I am hopeful that this innovation will start to make a sizable dent in our food desert problem here at home and can’t wait until they begin to scale. If you’re interested in learning more about Stockbox, just drop by for a visit to the their Delridge store if you’re in the Seattle area. Otherwise, follow them on Facebook and Twitter
- Stockbox Grocers to debut first mini-mini-market tomorrow (westseattleblog.com)
- stockbox grocers: shipping container grocery store (designboom.com)
- Stockbox Grocers (foodforfuture.wordpress.com)
I believe that the main way to empower individuals is through education. However, standard methods of education in the United States require both time and money that make it difficult to pick up new skills or interests outside of our daily work routines. That’s why I love the idea of Codecademy! By turning coding into a fun game and offering it free, they are empowering individuals to learn how to code who can then, in turn, use their new-found skills to make web pages, games and apps for whatever purpose they’d like.
Direct from their website:
Codecademy is the easiest way to learn how to code. It’s interactive, fun, and you can do it with your friends.
This site uses simple, clean design that encourages users to jump right in on the first page, even before becoming a member.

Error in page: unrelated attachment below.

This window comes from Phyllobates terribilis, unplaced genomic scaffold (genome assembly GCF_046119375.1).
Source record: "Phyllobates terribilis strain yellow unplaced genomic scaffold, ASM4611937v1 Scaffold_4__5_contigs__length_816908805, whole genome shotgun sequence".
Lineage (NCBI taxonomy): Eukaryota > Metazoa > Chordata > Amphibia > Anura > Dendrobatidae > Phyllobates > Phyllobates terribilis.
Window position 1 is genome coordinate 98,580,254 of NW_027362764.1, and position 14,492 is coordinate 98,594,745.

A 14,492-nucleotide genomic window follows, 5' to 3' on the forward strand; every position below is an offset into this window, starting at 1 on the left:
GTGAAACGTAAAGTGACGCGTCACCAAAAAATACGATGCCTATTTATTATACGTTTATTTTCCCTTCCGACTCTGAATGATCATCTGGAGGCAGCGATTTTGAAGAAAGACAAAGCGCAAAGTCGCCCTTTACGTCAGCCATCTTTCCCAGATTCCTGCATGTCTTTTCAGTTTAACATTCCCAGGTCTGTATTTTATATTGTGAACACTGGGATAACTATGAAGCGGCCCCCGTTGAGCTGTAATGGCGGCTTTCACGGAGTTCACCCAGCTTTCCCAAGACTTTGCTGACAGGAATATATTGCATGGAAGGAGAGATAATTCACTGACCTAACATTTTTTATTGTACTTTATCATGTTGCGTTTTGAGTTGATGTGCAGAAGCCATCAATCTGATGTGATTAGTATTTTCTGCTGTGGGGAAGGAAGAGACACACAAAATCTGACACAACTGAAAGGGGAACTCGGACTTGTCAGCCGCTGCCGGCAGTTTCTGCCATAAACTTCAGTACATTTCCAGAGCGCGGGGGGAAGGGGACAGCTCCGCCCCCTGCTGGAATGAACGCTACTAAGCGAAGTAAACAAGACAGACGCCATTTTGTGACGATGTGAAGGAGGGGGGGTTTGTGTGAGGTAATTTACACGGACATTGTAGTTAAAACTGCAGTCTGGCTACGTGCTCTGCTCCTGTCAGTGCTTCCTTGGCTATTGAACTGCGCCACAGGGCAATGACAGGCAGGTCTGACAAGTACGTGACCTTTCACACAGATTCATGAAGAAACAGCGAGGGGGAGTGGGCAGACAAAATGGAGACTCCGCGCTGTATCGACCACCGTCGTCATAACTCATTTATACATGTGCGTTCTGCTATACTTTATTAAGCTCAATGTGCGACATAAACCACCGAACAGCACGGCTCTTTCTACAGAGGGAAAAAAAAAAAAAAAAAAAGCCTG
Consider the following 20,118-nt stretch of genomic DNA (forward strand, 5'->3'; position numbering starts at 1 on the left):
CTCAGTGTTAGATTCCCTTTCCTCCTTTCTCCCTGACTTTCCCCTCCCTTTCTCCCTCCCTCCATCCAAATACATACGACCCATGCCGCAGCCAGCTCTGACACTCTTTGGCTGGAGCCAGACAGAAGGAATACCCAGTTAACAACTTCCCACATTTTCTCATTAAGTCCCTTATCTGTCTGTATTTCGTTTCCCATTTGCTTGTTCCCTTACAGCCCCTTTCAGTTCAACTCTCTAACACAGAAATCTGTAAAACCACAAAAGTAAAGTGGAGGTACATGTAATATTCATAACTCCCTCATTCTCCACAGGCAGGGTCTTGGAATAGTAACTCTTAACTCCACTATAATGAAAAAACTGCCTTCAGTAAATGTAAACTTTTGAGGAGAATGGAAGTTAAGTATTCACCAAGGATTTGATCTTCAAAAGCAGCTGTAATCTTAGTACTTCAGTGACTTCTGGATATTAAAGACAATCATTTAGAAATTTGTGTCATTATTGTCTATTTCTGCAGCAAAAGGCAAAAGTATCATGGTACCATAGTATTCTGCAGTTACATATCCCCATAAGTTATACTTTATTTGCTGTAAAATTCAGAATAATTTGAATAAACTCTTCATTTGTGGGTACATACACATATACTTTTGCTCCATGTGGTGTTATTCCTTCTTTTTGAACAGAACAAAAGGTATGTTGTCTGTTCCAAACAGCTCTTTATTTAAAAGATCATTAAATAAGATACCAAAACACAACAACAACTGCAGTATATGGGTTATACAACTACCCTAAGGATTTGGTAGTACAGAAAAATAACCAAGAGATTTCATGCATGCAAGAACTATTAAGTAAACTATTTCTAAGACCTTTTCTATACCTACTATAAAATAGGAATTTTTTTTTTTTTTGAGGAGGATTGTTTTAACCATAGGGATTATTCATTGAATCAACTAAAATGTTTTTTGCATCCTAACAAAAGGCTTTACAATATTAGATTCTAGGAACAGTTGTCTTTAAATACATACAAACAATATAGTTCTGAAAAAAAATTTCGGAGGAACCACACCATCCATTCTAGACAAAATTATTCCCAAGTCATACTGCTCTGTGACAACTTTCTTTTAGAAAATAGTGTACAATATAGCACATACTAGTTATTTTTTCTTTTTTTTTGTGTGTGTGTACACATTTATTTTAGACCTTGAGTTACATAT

So the question that remains is in what ways can we apply these characteristics (fun, quick, easy, free) to other types of education or skill building?
For more about the design implications of Codecademy, checkout the Co.Design post Codecademy.com: Finally, An Interactive Coding Class That’s Fun.
I’ve decided to make my “BGI Guide Blog” posts around a couple of intersecting subjects. After TA-ing Creativity and Right Livelihood this Summer, I’ve decided to continue pursuing this topic. My favorite course at BGI thus far was Harnessing Business and Markets to Address Global Poverty. My interests around poverty alleviation and international economic development are still strong, and I look forward to weaving this into the blog as well.
I plan to use this blog as an extension of my personal brand, which at this time has advanced as far as the three words at the top of this blog and a sentence that puts them in context and aligns with my true purpose:
Design solutions that empower people to radiate joy.
while I’m still in the process of extending this statement to a richer brand and profile, for now I believe it encapsulates my passions and what I’d like to be doing in the future. Posts will revolve around the intersection of design/creativity/innovation, empowerment of individuals and communities through economic development and of course radiating joy and happiness.
A number of my previous posts already address these issues, including:
Dieter Rams shares his 10 principles of good design in this video, still relevant since he wrote them in 1985:
- Good design is innovative.
- Good design makes a product useful.
- Good design is aesthetic.
- Good design makes a product understandable.
- Good design is unobtrusive.
- Good design is honest.
- Good design is long-lasting.
- Good design is thorough down to the last detail.
- Good design is environmentally friendly.
- Good design is as little design as possible.
Two of my favorite quotes from Dieter Rams in this video:
“Design should not dominate things, dominate people; it should help people.”
“The unspectacular things are the important things… especially in the future.”